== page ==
The Freedom Convoy’s Unusual Foreign and Alt-Right Connections

 


Photo from Wikimedia Commons

One of the most interesting things about the Internet is that virtually anyone with a connection can reach a wide audience on the other side of the planet. Living in politically charged times, and in the backdrop of a global pandemic, that fact has made for some rather strange bedfellows.

The world has seen what motivated governments and groups can do to influence populations in other countries using well-crafted disinformation, a relatively small amount of money, and free social media platforms. In the 2016 U.S. election, the world watched a massive political disinformation and hacking campaign launched by Russia’s Internet Research Agency against strategic geographical locations of U.S. voters. Russia has a verified history of interfering in national elections via disinformation, financial influence in national political parties. They have even purchased media companies to help deliver whatever message suits them to a local population. More recently Taiwan and Hong Kong have seen online disinformation campaigns launched against their populations by the Chinese government in an attempt to destabilize both governments.

On the private side of political influence, corporations and the wealthy have created what appear to be grassroots movements throughout various countries including the U.S. To the non-discerning eye, these movements seem to spring forth organically from average, everyday Americans, but peel back the curtain, many are backed by larger, more powerful forces. Recently, a wave of death threats against school board members around the country appears to have common funding from various well-endowed political groups. While many of these protests (for lack of a better term) are anything but grassroots in origin, many well-intentioned individuals that attend these events do not realize the real sources of funding and information.

So, why should a new anti-COVID restrictions movement in the form of truck convoys be any different?

The world has been watching a localized vaccine mandate dispute blow up into a crisis in Canada’s capital of Ottawa. The so-called “Freedom Convoy” has involved violence, court orders, seizures, a declaration of emergency, and the police calling this situation an “insurrection” against the government. This protest has seen its share of Confederate and Nazi flag-waving, along with reports of abuse and violence. Hopefully, those problems will be denounced by many of the people peacefully protesting and their organizers.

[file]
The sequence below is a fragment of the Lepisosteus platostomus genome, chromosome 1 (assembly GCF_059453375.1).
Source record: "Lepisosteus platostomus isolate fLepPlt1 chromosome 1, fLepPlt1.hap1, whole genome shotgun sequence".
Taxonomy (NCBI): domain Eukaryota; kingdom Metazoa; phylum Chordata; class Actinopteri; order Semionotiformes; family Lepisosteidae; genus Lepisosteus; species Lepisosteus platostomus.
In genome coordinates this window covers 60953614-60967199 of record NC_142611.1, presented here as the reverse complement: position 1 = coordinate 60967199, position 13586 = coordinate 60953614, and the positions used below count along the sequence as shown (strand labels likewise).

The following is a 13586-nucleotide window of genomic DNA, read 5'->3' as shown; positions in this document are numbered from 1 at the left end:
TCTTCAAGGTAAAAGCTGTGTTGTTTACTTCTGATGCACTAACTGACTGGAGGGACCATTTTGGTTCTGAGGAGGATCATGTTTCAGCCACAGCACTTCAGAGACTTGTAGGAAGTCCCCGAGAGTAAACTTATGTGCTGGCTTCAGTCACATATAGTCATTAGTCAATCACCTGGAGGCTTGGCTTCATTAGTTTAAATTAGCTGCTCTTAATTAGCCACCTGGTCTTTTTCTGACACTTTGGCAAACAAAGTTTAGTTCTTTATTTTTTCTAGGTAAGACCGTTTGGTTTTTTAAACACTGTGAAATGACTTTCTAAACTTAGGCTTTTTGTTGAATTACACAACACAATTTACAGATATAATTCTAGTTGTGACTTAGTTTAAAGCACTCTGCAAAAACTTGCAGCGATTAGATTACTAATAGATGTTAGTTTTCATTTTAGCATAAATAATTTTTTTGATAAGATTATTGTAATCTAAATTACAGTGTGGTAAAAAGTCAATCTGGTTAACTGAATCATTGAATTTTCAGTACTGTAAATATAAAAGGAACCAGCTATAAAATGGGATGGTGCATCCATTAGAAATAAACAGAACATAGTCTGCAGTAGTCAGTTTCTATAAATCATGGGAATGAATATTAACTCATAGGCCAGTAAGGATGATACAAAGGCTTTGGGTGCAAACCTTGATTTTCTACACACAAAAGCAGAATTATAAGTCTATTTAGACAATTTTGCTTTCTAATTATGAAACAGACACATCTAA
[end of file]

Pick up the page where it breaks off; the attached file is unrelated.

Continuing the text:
But now, this situation has also escalated now into the U.S. with planned convoys being organized to hit various cities around the country including Washington D.C. Unlike Canada, the U.S. population is heavily-armed so this must be alarming for law enforcement as they prepare for a higher level of violence than our neighbors to the north.

Truckers are one of the most critical jobs for the global economy. In the United States, more goods are delivered via trucks than any other method including trains and airplanes. Before we discuss the third-party operations influencing this convoy movement, it’s important to note that the truckers themselves, as a group, are well-intentioned people. According to Canada’s transport minister, around 90 percent of Canada’s truckers are vaccinated. (In the U.S., that number is between 50-60 percent.)  Debates on vaccines and mandates aside, the opinions of these critical men and women should be heard and acknowledged even if there is disagreement. Open and peaceful debate is healthy for any democracy and this situation should be no different. Unfortunately, this current issue is not as transparent as some would like to make it out to be.

To begin, Facebook reported that it found and killed Facebook “trucker groups” that were being run by people or outfits from Asia and other places. A Bangladeshi marketing firm run by a man named Jakir Saikot created two Facebook groups, “Freedom Convoy 2022” and “Convoy to Ottawa 2022” as well as a fraudulent public figure page that claimed to be for Freedom Convoy leader Tamara Lich. These groups had about 170,000 followers prior to the groups being removed by the social media giant. Mr. Saikot confirmed that these groups were created by his firm however he also gave conflicting statements to journalists as to whether or not he was compensated for this work and by whom. Facebook also identified and shut down convoy groups and pages belonging to a troll farm in Vietnam.

Then there are the suspicious donations that accumulated with such speed that GoFundMe flagged the account and a Canadian court ordered the account frozen after it quickly raised almost $8 million dollars (USD). The organizers then moved their fundraising to GiveSendGo, founded by Christian fundamentalist Jacob Wells and known for supporting far extremist groups such as The Proud Boys. There are confirmed ties between U.S. political organizers and this Canadian-based situation. GiveSendGo itself was recently hacked which exposed the donor information of almost 93,000 individuals which included millions of dollars from Americans.